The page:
Top five countries to use the US visa-waiver programme:Visitors to US between Oct 08 and July 09
Great Britain: 2,987,690
German Federal Republic: 1,249,956
Overnight America’s cities have been blessed with some of the finest transport systems in the world – and without a single cent of Obama’s stimulus package. In Rochester, New York, graphic designer Michael Governale sells posters of an underground tram his city abandoned 50 years ago. In Ohio, “Cincinnati Transit Map for Optimists” T-shirts show five train lines in a region that currently has only a dismal bus network.
In Quebec, the percentage of young single farmers has doubled in less than 40 years. The limited opportunities for meeting a spouse are jeopardising the survival of the traditional family farm. Dating website farmersonly.com has been doing booming business, and now organisations like The Greenhorns – which offers support to young farmers – are sprouting up. “Living rurally can make dating a challenge,” says director Severine von Tscharner Fleming. “Young farmers have needs. But beyond the immediate prospect of a date, there is tremendous value in bringing farmers together who might later share equipment or borrow a billy goat.”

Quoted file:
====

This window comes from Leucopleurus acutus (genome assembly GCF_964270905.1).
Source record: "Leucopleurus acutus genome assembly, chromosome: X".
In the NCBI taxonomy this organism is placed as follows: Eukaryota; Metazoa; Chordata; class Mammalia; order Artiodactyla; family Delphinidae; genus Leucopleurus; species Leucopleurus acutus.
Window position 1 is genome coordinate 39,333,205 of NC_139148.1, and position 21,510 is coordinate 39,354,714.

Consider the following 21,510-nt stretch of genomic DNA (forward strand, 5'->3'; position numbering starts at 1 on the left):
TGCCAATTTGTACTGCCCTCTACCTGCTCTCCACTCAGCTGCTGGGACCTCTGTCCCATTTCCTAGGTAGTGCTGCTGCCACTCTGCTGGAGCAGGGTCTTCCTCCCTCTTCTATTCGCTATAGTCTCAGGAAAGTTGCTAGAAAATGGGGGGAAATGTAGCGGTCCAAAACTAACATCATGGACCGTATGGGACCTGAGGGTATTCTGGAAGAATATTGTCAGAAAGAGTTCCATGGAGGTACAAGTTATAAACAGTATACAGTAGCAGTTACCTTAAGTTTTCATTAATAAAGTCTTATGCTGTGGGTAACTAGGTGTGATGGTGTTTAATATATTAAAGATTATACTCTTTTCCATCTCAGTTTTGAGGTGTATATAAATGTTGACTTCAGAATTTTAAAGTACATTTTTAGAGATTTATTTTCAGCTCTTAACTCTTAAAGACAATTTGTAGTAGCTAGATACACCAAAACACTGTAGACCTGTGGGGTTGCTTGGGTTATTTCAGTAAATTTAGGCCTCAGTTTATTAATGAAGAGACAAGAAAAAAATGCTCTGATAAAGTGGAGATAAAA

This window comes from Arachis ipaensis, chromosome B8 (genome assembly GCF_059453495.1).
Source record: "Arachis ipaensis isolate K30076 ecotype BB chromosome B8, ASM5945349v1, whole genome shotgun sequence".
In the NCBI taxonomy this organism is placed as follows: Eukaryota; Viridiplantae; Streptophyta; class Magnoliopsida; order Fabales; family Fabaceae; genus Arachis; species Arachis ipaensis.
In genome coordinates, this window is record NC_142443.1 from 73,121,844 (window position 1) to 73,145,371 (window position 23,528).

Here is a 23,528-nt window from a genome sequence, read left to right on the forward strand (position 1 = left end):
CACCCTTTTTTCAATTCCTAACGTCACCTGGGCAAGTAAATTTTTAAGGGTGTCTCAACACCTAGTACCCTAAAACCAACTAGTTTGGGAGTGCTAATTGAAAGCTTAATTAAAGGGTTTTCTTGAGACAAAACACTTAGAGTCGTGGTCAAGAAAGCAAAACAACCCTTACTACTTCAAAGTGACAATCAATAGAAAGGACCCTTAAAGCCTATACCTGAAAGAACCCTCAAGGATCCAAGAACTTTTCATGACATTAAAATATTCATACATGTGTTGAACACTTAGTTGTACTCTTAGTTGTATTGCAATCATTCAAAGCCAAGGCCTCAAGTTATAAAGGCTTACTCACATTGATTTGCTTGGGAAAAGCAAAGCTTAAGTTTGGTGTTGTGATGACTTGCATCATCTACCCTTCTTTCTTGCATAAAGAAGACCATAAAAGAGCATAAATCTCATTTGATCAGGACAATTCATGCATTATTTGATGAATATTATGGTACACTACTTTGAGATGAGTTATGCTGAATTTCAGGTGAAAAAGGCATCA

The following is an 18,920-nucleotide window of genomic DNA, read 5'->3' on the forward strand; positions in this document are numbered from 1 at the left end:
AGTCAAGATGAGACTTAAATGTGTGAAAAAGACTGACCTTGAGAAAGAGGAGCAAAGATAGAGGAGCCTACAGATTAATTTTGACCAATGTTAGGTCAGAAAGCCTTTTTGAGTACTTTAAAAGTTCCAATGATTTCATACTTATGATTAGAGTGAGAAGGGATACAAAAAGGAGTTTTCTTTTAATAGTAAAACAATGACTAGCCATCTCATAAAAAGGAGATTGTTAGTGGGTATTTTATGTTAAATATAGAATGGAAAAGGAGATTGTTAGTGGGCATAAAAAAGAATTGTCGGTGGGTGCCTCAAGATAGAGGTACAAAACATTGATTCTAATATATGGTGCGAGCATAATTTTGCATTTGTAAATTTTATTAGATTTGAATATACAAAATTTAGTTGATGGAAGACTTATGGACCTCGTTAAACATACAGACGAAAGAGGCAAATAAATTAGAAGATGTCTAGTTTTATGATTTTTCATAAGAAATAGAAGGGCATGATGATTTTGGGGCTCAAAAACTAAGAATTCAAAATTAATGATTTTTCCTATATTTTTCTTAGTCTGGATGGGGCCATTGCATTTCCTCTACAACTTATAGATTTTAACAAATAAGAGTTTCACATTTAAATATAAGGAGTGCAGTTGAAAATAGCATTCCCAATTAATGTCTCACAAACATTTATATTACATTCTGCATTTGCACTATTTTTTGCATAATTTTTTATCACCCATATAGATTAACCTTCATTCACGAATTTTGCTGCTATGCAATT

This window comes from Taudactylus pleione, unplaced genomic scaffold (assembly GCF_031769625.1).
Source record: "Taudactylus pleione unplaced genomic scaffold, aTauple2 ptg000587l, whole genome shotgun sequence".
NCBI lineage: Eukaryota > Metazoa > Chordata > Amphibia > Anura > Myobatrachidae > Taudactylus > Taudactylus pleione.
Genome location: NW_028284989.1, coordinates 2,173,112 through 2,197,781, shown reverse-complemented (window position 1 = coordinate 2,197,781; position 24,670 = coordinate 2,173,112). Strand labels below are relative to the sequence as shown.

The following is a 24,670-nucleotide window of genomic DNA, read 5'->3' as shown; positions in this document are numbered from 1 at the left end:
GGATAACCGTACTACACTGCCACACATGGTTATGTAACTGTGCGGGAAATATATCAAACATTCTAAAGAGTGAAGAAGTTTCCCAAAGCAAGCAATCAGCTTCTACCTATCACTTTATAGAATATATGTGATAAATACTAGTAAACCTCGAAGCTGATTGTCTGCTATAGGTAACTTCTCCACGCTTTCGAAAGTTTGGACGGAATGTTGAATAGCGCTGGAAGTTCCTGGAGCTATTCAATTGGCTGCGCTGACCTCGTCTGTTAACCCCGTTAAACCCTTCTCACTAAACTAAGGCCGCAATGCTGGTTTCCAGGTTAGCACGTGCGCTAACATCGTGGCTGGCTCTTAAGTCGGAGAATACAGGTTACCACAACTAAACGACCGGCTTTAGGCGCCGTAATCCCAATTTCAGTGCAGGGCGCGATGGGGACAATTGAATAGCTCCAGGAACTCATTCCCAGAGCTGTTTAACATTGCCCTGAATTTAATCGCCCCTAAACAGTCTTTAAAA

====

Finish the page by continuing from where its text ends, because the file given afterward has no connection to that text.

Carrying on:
The term soft power may have been coined by the American academic Joseph Nye in 1990 but the country is not always bullish enough about what it offers. Why is there no equivalent of the Goethe-Institut? Under Obama, American cultural institutes could reinvent affection for the US.
Whenever he gets half a chance, Bolivia’s first indigenous president, Evo Morales, dons full ceremonial dress. Often that’s a red poncho, which, in the Aymara Indian tribe to which he belongs, is reserved for leaders and warriors to wear in times of war or at weddings. “He wants to look defiant while at the same time showing how proud we are of being an indigenous nation,” explains his tailor, the veteran, Savile Row-trained Manuel Sillerico.
Although Morales appears not to care about his appearance, everything is designed to remind people of his humble, indigenous origins. He often wears a traditional necklace of coca leaves, a constant reminder to the United States that he supports the cultivation of the coca leaf (used to combat tiredness and altitude problems, but also to make cocaine).
Morales – a former llama herder and coca grower – is the only Latin American leader who refuses to wear a suit. Instead, for most official business, he appears in an ordinary pair of black trousers, a short-sleeved white shirt or a checked shirt and a black leather jacket trimmed with Andean colours by Sillerico. He has been known to wear trainers to work. And when it’s cold, he still wears the same second-hand, stripey jumper he became known for on his first European tour in 2006.